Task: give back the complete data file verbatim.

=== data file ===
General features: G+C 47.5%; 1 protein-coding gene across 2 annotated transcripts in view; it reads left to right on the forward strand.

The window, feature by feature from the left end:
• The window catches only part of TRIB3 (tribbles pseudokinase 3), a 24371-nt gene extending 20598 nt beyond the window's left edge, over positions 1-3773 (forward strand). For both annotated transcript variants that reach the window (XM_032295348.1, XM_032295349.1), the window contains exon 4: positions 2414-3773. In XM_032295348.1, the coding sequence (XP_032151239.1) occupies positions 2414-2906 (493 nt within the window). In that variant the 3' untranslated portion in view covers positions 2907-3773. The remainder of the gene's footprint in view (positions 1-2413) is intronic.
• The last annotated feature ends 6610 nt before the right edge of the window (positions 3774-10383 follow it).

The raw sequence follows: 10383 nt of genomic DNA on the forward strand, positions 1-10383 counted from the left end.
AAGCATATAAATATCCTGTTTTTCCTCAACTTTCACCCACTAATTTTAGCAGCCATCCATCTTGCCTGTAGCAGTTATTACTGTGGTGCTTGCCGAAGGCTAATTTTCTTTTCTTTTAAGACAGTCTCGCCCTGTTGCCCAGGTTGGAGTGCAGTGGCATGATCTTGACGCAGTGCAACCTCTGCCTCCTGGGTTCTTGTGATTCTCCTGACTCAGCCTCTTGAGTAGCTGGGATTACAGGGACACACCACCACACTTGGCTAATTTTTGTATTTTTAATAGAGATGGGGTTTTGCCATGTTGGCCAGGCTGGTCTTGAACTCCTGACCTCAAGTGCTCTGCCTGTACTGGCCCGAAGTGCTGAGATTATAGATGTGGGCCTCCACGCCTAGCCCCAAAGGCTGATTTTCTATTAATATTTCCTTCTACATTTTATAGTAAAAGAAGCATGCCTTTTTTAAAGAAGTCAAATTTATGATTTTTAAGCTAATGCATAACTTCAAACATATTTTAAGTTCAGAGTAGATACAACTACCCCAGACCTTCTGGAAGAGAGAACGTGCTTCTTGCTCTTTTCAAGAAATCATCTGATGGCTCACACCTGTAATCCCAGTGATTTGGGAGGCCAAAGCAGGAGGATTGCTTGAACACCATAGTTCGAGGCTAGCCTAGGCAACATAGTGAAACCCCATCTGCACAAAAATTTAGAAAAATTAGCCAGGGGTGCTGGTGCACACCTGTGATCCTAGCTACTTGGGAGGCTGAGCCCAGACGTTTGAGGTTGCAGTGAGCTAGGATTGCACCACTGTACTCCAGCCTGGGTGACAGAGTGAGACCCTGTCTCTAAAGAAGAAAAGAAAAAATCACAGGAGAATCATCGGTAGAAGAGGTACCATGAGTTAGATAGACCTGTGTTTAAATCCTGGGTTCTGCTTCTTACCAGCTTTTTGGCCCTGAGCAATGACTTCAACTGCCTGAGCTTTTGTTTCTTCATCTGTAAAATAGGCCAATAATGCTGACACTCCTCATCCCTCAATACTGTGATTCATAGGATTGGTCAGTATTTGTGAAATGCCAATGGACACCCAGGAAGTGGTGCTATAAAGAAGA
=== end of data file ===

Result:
General features: G+C 47.5%; 1 protein-coding gene across 2 annotated transcripts in view; it reads left to right on the forward strand.

The window, feature by feature from the left end:
• The window catches only part of TRIB3 (tribbles pseudokinase 3), a 24371-nt gene extending 20598 nt beyond the window's left edge, over positions 1-3773 (forward strand). For both annotated transcript variants that reach the window (XM_032295348.1, XM_032295349.1), the window contains exon 4: positions 2414-3773. In XM_032295348.1, the coding sequence (XP_032151239.1) occupies positions 2414-2906 (493 nt within the window). In that variant the 3' untranslated portion in view covers positions 2907-3773. The remainder of the gene's footprint in view (positions 1-2413) is intronic.
• The last annotated feature ends 6610 nt before the right edge of the window (positions 3774-10383 follow it).

The raw sequence follows: 10383 nt of genomic DNA on the forward strand, positions 1-10383 counted from the left end.
AAGCATATAAATATCCTGTTTTTCCTCAACTTTCACCCACTAATTTTAGCAGCCATCCATCTTGCCTGTAGCAGTTATTACTGTGGTGCTTGCCGAAGGCTAATTTTCTTTTCTTTTAAGACAGTCTCGCCCTGTTGCCCAGGTTGGAGTGCAGTGGCATGATCTTGACGCAGTGCAACCTCTGCCTCCTGGGTTCTTGTGATTCTCCTGACTCAGCCTCTTGAGTAGCTGGGATTACAGGGACACACCACCACACTTGGCTAATTTTTGTATTTTTAATAGAGATGGGGTTTTGCCATGTTGGCCAGGCTGGTCTTGAACTCCTGACCTCAAGTGCTCTGCCTGTACTGGCCCGAAGTGCTGAGATTATAGATGTGGGCCTCCACGCCTAGCCCCAAAGGCTGATTTTCTATTAATATTTCCTTCTACATTTTATAGTAAAAGAAGCATGCCTTTTTTAAAGAAGTCAAATTTATGATTTTTAAGCTAATGCATAACTTCAAACATATTTTAAGTTCAGAGTAGATACAACTACCCCAGACCTTCTGGAAGAGAGAACGTGCTTCTTGCTCTTTTCAAGAAATCATCTGATGGCTCACACCTGTAATCCCAGTGATTTGGGAGGCCAAAGCAGGAGGATTGCTTGAACACCATAGTTCGAGGCTAGCCTAGGCAACATAGTGAAACCCCATCTGCACAAAAATTTAGAAAAATTAGCCAGGGGTGCTGGTGCACACCTGTGATCCTAGCTACTTGGGAGGCTGAGCCCAGACGTTTGAGGTTGCAGTGAGCTAGGATTGCACCACTGTACTCCAGCCTGGGTGACAGAGTGAGACCCTGTCTCTAAAGAAGAAAAGAAAAAATCACAGGAGAATCATCGGTAGAAGAGGTACCATGAGTTAGATAGACCTGTGTTTAAATCCTGGGTTCTGCTTCTTACCAGCTTTTTGGCCCTGAGCAATGACTTCAACTGCCTGAGCTTTTGTTTCTTCATCTGTAAAATAGGCCAATAATGCTGACACTCCTCATCCCTCAATACTGTGATTCATAGGATTGGTCAGTATTTGTGAAATGCCAATGGACACCCAGGAAGTGGTGCTATAAAGAAGA